• agree to a reasonable increase in the total sale price of the property, or 

  • agree to an additional price for these items which does not add to the sale price itself and that is settled separately.

It’s important to include your solicitors in these negotiations to ensure an appropriate contract is put in place between both parties. Costs for these additional items must be realistic and not for the purposes of lowering the sale price and therefore tax avoidance. 

What can you do if things are not left as you expect?

While the Scottish Standard Clauses highlight what should be left in a property that doesn’t mean they always are! 

What can a buyer do if the oven isn’t functional? What if the buyer finds unexpected items in the property or worse, piles of rubbish? What if the buyer moves in to find items have been removed from the property that should have remained? 

Buyers typically only get a small window of time to look around a property - there’s very little opportunity to check whether the oven is in working order, or check utilities are connected. It’s up to the sellers to highlight any issues before the sale takes place. 

If, for example, a buyer moves in to find the oven door doesn’t close properly, rendering it dangerous and unusable, they have 5 working days to highlight such issues to their solicitor. Their solicitor will then raise the problem with the seller's solicitor and agree on how to replace the faulty items or suitable compensation.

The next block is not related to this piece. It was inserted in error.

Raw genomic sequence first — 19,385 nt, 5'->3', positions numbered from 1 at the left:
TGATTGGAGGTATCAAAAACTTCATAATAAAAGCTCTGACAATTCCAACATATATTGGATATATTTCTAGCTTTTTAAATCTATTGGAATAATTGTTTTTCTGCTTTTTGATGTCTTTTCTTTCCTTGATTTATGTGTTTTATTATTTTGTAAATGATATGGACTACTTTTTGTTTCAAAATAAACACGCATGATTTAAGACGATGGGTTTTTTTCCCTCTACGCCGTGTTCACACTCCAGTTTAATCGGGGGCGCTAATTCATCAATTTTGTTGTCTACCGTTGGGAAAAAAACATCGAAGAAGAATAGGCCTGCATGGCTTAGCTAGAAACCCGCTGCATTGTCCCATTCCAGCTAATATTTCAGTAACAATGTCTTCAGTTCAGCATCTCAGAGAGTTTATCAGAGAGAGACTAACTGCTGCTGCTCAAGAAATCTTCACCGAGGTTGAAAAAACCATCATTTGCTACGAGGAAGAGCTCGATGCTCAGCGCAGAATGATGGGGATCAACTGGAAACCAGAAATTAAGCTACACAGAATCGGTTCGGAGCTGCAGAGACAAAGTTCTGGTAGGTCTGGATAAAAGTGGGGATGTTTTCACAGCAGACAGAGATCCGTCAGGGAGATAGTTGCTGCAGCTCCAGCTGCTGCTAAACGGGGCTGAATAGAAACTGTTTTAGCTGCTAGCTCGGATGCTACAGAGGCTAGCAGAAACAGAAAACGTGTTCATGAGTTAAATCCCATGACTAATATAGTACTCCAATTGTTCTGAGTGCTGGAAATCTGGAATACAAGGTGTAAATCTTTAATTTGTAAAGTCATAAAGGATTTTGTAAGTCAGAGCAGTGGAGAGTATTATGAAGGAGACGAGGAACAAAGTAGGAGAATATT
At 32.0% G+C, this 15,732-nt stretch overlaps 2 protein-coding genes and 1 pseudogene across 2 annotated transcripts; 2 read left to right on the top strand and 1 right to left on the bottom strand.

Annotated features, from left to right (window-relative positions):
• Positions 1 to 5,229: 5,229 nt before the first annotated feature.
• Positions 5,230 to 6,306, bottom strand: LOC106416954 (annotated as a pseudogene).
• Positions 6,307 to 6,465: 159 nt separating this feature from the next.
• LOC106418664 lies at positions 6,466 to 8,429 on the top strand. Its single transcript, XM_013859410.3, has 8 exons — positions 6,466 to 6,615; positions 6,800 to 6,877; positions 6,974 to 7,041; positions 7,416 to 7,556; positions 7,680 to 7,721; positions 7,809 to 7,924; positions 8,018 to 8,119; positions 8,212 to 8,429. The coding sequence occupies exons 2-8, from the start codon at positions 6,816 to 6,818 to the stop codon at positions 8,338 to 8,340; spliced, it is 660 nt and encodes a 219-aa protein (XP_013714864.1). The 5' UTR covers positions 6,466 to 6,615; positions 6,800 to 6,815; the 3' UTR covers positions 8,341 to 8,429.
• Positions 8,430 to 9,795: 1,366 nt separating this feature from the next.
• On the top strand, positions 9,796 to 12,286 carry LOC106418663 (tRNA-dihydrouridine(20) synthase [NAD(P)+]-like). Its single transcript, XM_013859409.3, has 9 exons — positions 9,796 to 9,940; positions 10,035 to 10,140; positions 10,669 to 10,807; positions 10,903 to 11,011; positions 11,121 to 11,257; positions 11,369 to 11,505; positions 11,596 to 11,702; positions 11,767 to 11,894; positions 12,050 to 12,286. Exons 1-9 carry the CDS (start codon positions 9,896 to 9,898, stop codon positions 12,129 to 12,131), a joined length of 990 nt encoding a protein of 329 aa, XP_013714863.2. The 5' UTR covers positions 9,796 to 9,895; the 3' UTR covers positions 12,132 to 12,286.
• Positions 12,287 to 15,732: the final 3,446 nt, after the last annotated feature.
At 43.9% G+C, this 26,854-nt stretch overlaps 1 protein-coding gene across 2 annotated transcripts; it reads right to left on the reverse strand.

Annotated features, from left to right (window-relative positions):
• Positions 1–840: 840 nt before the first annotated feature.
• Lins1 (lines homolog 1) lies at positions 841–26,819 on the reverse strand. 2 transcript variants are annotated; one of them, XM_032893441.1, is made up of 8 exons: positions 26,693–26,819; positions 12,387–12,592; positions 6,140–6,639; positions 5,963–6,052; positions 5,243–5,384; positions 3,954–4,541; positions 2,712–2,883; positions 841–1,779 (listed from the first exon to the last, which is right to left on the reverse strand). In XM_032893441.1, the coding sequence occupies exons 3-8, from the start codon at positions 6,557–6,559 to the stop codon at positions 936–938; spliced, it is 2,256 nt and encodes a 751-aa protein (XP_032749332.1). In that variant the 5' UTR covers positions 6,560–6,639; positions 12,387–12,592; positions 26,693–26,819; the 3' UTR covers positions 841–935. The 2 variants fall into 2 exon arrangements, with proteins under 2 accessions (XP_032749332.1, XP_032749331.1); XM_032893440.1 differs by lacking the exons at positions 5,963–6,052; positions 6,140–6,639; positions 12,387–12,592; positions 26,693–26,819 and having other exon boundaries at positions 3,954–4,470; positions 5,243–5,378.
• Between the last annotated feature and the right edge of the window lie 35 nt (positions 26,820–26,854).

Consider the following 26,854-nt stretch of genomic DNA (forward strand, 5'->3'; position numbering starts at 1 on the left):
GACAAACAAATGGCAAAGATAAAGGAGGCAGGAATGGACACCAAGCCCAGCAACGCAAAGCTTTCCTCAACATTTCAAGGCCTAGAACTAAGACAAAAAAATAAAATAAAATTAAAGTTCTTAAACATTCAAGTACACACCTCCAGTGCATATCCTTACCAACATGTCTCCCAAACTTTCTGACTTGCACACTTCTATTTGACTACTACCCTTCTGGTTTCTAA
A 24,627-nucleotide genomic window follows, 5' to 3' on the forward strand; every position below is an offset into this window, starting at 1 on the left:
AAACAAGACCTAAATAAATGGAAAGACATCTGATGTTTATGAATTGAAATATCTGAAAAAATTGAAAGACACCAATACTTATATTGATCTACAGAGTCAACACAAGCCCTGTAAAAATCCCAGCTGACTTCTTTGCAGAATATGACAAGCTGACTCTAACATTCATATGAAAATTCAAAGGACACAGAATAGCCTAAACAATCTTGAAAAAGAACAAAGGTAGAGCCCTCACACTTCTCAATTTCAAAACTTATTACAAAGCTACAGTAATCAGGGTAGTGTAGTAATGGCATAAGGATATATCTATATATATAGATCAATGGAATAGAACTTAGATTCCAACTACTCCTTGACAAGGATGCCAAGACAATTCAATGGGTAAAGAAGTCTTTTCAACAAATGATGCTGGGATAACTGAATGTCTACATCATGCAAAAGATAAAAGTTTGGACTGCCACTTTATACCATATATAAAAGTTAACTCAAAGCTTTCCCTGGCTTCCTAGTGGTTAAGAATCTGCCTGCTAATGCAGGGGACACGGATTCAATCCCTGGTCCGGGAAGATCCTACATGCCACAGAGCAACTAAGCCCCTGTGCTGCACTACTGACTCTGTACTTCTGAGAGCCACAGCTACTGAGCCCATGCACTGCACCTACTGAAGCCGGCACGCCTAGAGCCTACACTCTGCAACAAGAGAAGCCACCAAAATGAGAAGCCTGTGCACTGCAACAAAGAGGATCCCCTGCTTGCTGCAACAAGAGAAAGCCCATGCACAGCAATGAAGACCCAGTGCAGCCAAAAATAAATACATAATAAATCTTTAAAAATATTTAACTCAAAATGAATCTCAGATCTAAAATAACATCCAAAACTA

In some scenarios, an item might be faulty but still functional. For example, one ring on a four-burner hob might be damaged. This should have been highlighted before the sale was completed so both parties could reach an agreement on how to progress. It’s common for the sale price to be altered downwards slightly to reflect the faulty items. Communication is key, and it's important the seller advises the buyer of any items that aren't fully functional, rather than the buyer fighting out for the first time at entry. The seller can simply remove any warranty on the item prior to the contract of sale being binding. However, if it was not raised by the seller, the same 5 working day rule applies to report the item and its fault to the solicitor who will raise the matter with the other party.

If a buyer arrives to find the previous owners have left rubbish in the property, or worse a broken sofa or an old mattress, what can they do? Such unwanted items shouldn't be left.  The sooner the issue is intimated to the seller, the sooner it can be resolved. If the item or items aren’t removed within a reasonable period, the new owner can pass the costs for their disposal on to the sellers. Photographic evidence is helpful here and all receipts and invoices should be retained. All negotiations should be undertaken via solicitors to ensure the buyer stays on the right side of the law.


The Scottish Standard Clause system for fixtures and fittings is much clearer than the English TA10 form and in most cases, creates a fairly seamless handover of a property. However, in the instances when things don’t quite go to plan, it’s useful to know the mechanisms for resolving the situation: in short, keep your solicitor involved from the outset and throughout.

If you have any queries about the conveyancing process or want to instruct a solicitor in the purchase and/or sale of a property, get in touch with our expert property and conveyancing solicitors today.